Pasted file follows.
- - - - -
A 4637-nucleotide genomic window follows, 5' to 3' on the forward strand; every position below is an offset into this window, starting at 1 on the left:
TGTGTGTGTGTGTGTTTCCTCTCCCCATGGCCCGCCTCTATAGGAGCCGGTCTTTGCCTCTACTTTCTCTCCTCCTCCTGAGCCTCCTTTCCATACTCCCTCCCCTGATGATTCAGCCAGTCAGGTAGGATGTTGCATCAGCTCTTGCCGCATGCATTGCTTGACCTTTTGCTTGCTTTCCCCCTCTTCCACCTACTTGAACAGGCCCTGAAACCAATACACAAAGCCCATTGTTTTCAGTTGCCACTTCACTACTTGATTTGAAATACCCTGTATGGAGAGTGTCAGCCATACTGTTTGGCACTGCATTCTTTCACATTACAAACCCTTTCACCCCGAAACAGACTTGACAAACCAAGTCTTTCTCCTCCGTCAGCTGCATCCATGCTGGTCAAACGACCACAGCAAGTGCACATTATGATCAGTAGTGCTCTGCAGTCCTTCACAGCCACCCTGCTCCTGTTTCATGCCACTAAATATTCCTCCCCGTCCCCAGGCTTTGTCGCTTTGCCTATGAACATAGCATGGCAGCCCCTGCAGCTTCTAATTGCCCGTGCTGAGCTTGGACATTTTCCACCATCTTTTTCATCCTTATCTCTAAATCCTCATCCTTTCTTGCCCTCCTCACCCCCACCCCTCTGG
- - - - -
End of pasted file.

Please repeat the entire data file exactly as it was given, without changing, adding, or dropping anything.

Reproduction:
A 4637-nucleotide genomic window follows, 5' to 3' on the forward strand; every position below is an offset into this window, starting at 1 on the left:
TGTGTGTGTGTGTGTTTCCTCTCCCCATGGCCCGCCTCTATAGGAGCCGGTCTTTGCCTCTACTTTCTCTCCTCCTCCTGAGCCTCCTTTCCATACTCCCTCCCCTGATGATTCAGCCAGTCAGGTAGGATGTTGCATCAGCTCTTGCCGCATGCATTGCTTGACCTTTTGCTTGCTTTCCCCCTCTTCCACCTACTTGAACAGGCCCTGAAACCAATACACAAAGCCCATTGTTTTCAGTTGCCACTTCACTACTTGATTTGAAATACCCTGTATGGAGAGTGTCAGCCATACTGTTTGGCACTGCATTCTTTCACATTACAAACCCTTTCACCCCGAAACAGACTTGACAAACCAAGTCTTTCTCCTCCGTCAGCTGCATCCATGCTGGTCAAACGACCACAGCAAGTGCACATTATGATCAGTAGTGCTCTGCAGTCCTTCACAGCCACCCTGCTCCTGTTTCATGCCACTAAATATTCCTCCCCGTCCCCAGGCTTTGTCGCTTTGCCTATGAACATAGCATGGCAGCCCCTGCAGCTTCTAATTGCCCGTGCTGAGCTTGGACATTTTCCACCATCTTTTTCATCCTTATCTCTAAATCCTCATCCTTTCTTGCCCTCCTCACCCCCACCCCTCTGG